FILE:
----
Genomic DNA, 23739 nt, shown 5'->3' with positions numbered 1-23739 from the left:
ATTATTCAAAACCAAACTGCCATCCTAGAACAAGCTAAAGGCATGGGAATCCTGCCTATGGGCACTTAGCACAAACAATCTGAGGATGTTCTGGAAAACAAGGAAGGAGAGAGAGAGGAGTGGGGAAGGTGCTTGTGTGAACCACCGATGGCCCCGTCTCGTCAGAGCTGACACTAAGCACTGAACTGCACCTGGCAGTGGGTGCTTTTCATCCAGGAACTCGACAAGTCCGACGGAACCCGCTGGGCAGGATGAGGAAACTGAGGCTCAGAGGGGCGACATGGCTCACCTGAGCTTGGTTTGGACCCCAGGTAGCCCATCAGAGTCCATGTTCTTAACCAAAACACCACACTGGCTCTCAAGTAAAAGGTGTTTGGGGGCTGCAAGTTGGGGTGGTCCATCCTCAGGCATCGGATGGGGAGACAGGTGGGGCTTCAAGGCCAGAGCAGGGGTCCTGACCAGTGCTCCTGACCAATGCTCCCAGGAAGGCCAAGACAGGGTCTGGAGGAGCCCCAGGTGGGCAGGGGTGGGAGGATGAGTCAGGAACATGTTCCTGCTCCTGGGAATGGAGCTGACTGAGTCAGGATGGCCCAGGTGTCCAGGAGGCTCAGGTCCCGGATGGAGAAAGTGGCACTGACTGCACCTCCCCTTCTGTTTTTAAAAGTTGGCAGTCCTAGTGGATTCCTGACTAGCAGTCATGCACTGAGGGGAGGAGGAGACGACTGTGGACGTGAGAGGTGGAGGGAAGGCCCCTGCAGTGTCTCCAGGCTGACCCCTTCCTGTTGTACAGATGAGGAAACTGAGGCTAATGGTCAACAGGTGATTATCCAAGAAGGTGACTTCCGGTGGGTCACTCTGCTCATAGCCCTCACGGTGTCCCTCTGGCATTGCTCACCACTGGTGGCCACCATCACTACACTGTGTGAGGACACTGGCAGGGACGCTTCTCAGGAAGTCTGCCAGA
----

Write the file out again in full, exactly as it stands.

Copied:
Genomic DNA, 23739 nt, shown 5'->3' with positions numbered 1-23739 from the left:
ATTATTCAAAACCAAACTGCCATCCTAGAACAAGCTAAAGGCATGGGAATCCTGCCTATGGGCACTTAGCACAAACAATCTGAGGATGTTCTGGAAAACAAGGAAGGAGAGAGAGAGGAGTGGGGAAGGTGCTTGTGTGAACCACCGATGGCCCCGTCTCGTCAGAGCTGACACTAAGCACTGAACTGCACCTGGCAGTGGGTGCTTTTCATCCAGGAACTCGACAAGTCCGACGGAACCCGCTGGGCAGGATGAGGAAACTGAGGCTCAGAGGGGCGACATGGCTCACCTGAGCTTGGTTTGGACCCCAGGTAGCCCATCAGAGTCCATGTTCTTAACCAAAACACCACACTGGCTCTCAAGTAAAAGGTGTTTGGGGGCTGCAAGTTGGGGTGGTCCATCCTCAGGCATCGGATGGGGAGACAGGTGGGGCTTCAAGGCCAGAGCAGGGGTCCTGACCAGTGCTCCTGACCAATGCTCCCAGGAAGGCCAAGACAGGGTCTGGAGGAGCCCCAGGTGGGCAGGGGTGGGAGGATGAGTCAGGAACATGTTCCTGCTCCTGGGAATGGAGCTGACTGAGTCAGGATGGCCCAGGTGTCCAGGAGGCTCAGGTCCCGGATGGAGAAAGTGGCACTGACTGCACCTCCCCTTCTGTTTTTAAAAGTTGGCAGTCCTAGTGGATTCCTGACTAGCAGTCATGCACTGAGGGGAGGAGGAGACGACTGTGGACGTGAGAGGTGGAGGGAAGGCCCCTGCAGTGTCTCCAGGCTGACCCCTTCCTGTTGTACAGATGAGGAAACTGAGGCTAATGGTCAACAGGTGATTATCCAAGAAGGTGACTTCCGGTGGGTCACTCTGCTCATAGCCCTCACGGTGTCCCTCTGGCATTGCTCACCACTGGTGGCCACCATCACTACACTGTGTGAGGACACTGGCAGGGACGCTTCTCAGGAAGTCTGCCAGA